It’s time for the second act at a beloved Seattle movie theater.
The former Cinerama is now SIFF Cinema — for now, at least — as new signs went up Thursday on the Belltown building that SIFF took over from the estate of Paul Allen in May.
In a post on X (formerly Twitter), SIFF called it an honor to put its name where the Cinerama signs once hung.
“We do not take for granted how special it is to see SIFF’s name on the exterior of this iconic building,” the @SIFFNews account wrote. “And we can’t wait to welcome you back into this space. Stay tuned, stay cool, stay (choco-) poppin’ — more to come soon.”
Update: According to SIFF, the name on the signs is not final, and will be changed when a permanent name is chosen, presumably before the theater’s official reopening.
SIFF won’t have to wait long to welcome people back — the GeekWire Summit is taking place at the theater on Oct. 19. Our annual technology conference, now in its 12th year, will be a half-day format, focused on the new era of artificial intelligence.
In addition to in-depth panels and fireside chats, this year’s GeekWire Summit will include unique opportunities to connect, and will feature a surprise movie screening and, of course, the theater’s world-famous chocolate popcorn!
SIFF announced on May 5, at its Seattle International Film Festival, that it was purchasing Cinerama from Allen’s estate. The acquisition by the nonprofit film and education organization ended more than three years of uncertainty for the historic downtown theater.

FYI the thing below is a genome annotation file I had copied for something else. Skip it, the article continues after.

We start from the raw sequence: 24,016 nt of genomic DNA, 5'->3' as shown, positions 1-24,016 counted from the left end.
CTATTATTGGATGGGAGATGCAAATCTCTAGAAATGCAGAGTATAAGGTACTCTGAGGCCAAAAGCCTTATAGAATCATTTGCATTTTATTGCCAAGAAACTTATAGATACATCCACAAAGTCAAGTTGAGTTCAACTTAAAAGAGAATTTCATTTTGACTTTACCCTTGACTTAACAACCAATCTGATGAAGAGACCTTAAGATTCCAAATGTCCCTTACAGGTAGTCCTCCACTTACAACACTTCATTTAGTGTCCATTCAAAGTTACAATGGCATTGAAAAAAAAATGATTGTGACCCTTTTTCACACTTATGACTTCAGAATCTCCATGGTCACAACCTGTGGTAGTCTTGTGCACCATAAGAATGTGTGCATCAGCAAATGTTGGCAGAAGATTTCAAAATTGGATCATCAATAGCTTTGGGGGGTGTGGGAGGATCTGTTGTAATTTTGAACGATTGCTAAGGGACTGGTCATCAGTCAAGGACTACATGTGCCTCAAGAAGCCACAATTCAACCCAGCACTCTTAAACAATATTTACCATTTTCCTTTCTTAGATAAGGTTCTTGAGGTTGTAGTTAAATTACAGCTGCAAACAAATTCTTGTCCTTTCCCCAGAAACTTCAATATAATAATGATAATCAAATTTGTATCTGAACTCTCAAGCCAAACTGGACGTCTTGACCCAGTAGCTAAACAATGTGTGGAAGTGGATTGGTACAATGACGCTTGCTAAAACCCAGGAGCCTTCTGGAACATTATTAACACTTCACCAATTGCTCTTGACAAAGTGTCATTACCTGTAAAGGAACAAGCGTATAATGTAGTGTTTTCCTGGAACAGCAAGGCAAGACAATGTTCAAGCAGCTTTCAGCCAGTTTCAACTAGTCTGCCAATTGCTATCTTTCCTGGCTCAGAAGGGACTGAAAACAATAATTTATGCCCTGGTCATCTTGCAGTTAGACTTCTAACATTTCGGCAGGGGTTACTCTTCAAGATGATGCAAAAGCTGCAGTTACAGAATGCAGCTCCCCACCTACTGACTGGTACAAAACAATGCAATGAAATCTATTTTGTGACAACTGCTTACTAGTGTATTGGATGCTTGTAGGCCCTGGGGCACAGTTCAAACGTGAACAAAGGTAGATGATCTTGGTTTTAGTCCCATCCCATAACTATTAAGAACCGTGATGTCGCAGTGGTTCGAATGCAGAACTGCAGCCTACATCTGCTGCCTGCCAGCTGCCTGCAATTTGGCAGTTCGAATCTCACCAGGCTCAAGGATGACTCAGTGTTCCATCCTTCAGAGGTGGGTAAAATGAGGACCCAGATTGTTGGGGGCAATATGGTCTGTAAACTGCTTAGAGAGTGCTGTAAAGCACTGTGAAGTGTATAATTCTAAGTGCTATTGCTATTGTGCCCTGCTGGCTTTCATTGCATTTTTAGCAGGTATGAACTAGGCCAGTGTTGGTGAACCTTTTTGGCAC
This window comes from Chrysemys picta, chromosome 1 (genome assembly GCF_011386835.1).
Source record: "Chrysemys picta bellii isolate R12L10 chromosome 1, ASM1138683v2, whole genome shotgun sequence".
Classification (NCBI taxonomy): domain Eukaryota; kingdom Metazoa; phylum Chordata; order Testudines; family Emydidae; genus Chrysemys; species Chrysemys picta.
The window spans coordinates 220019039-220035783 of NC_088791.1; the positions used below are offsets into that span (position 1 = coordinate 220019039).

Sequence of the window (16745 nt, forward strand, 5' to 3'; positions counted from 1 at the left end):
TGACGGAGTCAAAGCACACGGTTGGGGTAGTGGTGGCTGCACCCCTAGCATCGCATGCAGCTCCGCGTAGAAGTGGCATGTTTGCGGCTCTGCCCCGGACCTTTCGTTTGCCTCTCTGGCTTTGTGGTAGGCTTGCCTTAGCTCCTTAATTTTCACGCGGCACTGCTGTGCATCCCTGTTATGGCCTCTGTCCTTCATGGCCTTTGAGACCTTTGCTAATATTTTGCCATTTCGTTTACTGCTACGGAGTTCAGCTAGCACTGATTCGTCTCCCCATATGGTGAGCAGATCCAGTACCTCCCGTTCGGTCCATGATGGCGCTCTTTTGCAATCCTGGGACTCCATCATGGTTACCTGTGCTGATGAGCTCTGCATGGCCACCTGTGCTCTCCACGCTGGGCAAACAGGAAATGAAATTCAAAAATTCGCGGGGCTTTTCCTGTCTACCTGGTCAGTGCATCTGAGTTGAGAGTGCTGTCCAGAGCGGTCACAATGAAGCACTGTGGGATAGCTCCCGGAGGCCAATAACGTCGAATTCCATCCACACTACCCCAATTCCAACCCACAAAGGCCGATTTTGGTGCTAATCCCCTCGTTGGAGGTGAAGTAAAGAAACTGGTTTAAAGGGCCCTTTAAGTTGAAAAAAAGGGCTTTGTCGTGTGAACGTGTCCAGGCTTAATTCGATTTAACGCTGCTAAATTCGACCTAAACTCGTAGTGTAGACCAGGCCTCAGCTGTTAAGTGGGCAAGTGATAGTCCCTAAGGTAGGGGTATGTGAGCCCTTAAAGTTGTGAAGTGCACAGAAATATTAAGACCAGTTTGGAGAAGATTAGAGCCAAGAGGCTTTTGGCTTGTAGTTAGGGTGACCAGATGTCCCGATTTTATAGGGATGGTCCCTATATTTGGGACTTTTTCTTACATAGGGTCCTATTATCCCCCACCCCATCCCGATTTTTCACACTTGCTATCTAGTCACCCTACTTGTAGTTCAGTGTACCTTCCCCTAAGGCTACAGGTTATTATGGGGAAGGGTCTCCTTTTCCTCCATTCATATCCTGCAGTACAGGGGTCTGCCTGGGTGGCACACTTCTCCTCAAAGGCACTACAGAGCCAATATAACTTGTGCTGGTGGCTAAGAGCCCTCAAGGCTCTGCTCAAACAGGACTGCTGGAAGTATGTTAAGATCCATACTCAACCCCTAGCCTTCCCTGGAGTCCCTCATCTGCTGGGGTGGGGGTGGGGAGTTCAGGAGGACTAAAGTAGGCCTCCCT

The Cinerama originally opened in 1963, just a year after Seattle hosted the World’s Fair. As suburban multiplexes eventually gained in popularity, Cinerama’s ticket sales declined. By the late 1990s the single-screen theater had fallen into disrepair and was in danger of being demolished.
In 1998, Allen, the Microsoft co-founder and billionaire philanthropist, stepped in to save a place that he loved as a child. After a multi-million-dollar renovation, the Cinerama reopened in 1999. The theater became a destination for blockbuster first-run movies, cult classics, and several film festivals, including the Science Fiction, Classic Films, Horror, and 70mm festivals.
Allen poured more money into the theater over the years, before his passing in October 2018. The Cinerama closed in February 2020 for repairs on what was called “normal wear and tear” at the time, but the closure became more permanent when COVID-19 dealt a crippling blow to businesses that relied on being together in public.
The trademarked Cinerama name and the licensing agreement to use it went away with the sale to SIFF. SIFF said Allen’s Vulcan Inc. took possession of the signs and will find their next home.